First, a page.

Many of the hottest spots in the region for new office space and apartments are in the city of Richmond.

Charles M. Louthan, one of the founders of the Scott’s Addition Boulevard Association in 2001, has watched that neighborhood transition from a warehouse and industrial district to a neighborhood filled with residents, restaurants, breweries, recreational spots and other small businesses.

“There is sense of place here now that is very attractive to millennials,” said Louthan, also a senior vice president with commercial real estate brokerage Colliers International.

“It’s live/work/recreate within one sphere. It’s become the place to be,” Louthan said.

Head east to Shockoe Bottom or south across the James River to the Manchester area of South Richmond, and there’s a similar vibe. New construction and renovations that take older buildings from “vacant to vibrant” are everywhere you go, said Venture Richmond’s Lucy B. Meade.

“Manchester and Shockoe Bottom have just been on a roll for a decade or so,” said Meade, director of economic development and community relations for Venture Richmond, which periodically updates a report on downtown development.

“They are wonderful residential neighborhoods that weren’t residential neighborhoods [before], that weren’t mixed-use neighborhoods. ... Last time I checked, we had 22,000 people living downtown,” she said.

“It’s really exciting. When we are out doing beautification, planting seasonal flowers and are out at 6 in the morning, you can see downtown wake up. You see folks walking their dog, or families biking down maybe from the Fan to have breakfast at one of the restaurants on Grace Street or Broad Street or in the Bottom,” Meade said.

Office space also is in demand. Of the approximately 2 million square feet of new office space that opened up in the Richmond market in the past five years, the submarkets of Richmond’s Central Business District, Jackson Ward and the Tuckahoe area in Richmond’s Far West End had the most growth, according to data provided by CoStar Group Inc. market analyst Rachel Silverio.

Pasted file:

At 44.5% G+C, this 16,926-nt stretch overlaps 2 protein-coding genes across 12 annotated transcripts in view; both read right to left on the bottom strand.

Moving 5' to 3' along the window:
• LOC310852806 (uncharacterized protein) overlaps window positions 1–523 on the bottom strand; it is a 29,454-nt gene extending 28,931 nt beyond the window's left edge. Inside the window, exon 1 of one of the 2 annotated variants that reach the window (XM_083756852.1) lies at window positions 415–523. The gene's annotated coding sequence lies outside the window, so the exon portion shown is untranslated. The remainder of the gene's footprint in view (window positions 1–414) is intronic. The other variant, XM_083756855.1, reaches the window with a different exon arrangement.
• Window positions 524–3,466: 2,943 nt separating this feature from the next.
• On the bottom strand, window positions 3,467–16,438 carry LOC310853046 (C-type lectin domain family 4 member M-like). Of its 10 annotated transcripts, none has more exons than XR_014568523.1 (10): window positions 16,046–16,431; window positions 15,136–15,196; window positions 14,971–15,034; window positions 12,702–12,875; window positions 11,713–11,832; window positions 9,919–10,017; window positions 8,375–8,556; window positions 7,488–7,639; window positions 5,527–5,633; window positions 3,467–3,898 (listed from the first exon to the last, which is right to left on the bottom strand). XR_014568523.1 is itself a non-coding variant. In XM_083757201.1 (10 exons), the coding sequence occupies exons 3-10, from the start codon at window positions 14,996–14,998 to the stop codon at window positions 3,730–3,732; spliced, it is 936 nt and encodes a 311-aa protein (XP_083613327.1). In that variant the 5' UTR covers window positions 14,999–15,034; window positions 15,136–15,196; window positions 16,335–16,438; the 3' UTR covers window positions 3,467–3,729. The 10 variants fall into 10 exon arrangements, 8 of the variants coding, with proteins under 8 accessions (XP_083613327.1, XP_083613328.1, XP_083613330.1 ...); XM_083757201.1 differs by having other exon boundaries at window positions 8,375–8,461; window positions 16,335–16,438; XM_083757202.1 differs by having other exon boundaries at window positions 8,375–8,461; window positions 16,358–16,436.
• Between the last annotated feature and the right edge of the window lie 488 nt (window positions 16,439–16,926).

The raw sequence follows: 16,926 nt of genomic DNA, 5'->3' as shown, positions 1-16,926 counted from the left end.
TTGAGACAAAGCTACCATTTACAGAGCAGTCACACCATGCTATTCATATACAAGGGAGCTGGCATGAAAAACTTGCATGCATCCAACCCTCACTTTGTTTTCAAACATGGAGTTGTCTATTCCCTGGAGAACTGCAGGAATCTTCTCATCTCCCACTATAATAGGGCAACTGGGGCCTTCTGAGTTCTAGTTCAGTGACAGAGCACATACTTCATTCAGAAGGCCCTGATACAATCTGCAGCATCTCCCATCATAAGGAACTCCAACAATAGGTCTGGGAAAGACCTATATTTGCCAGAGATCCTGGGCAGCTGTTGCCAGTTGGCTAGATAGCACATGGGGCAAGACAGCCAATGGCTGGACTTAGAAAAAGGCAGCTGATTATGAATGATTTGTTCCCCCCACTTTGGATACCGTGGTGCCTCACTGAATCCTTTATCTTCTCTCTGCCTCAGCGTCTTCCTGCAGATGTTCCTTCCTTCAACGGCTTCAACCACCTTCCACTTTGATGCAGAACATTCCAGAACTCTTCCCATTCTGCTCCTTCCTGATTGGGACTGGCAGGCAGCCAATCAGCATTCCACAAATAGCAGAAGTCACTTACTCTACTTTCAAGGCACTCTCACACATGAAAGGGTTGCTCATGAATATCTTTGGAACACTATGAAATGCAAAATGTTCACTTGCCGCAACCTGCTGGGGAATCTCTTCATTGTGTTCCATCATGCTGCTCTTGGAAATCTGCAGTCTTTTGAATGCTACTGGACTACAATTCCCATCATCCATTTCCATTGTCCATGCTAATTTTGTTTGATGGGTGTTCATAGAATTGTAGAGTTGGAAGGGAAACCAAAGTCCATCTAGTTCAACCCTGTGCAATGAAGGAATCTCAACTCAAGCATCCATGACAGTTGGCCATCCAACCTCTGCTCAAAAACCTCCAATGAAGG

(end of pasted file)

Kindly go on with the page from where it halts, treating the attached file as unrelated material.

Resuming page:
Washington-based CoStar found Richmond attractive, too, moving its research and operations center to downtown Richmond two years ago.

Multiple factors are driving the trends.

“The biggest thing we did as an association, around 2003 to 2006 we spent $6,000 getting this declared as a historic district,” said Louthan, who attended the Scott’s Addition Business Association meeting last week at The Highpoint, a renovated office, meeting and gallery space.

With the growth, the area has to deal with such issues as a shortage of parking, which the city is studying.

“Tax credit programs have helped our region preserve a lot of our existing character and at the same time provided rejuvenated public infrastructure,” said Jeffrey P. Geiger, partner and attorney on the real estate team at the Hirschler law firm.

Another incentive program is the federal opportunity zones that were created in last year’s tax overhaul. The zones can lure investors and developers with tax breaks that could attract more investment and keep the city’s rejuvenation momentum going, he said.

By the numbers, submarkets that saw the most apartment development during the past five years are Manchester with 1,045 new apartment units, followed by Scott’s Addition with 1,014 new units, according to CoStar data provided by Silverio.

Richmond’s central business district didn’t do too bad either, with 966 units.

There are currently about 2,300 multifamily units under construction in the Richmond market, which includes the city and the surrounding suburban counties.

“Zoning shifts may have a positive impact on construction volume,” Silverio explained. Richmond officials in September 2017 created a new TOD-1 zoning district in Scott’s Addition, freeing up developers from having to get a special-use permit for projects in the area that previously was mostly zoned light industrial.

“In essence, these changes allow for increased density — building height — and more regulatory ease in rezoning parking lots to permit construction,” Silverio said.

Louthan estimates that he and colleague Jason Hetherington have brokered about 45 sales or leases of properties in Scott’s Addition in the past 12 years.

“I don’t know what the future is, but you can see the buildings” going up or being renovated, he said.

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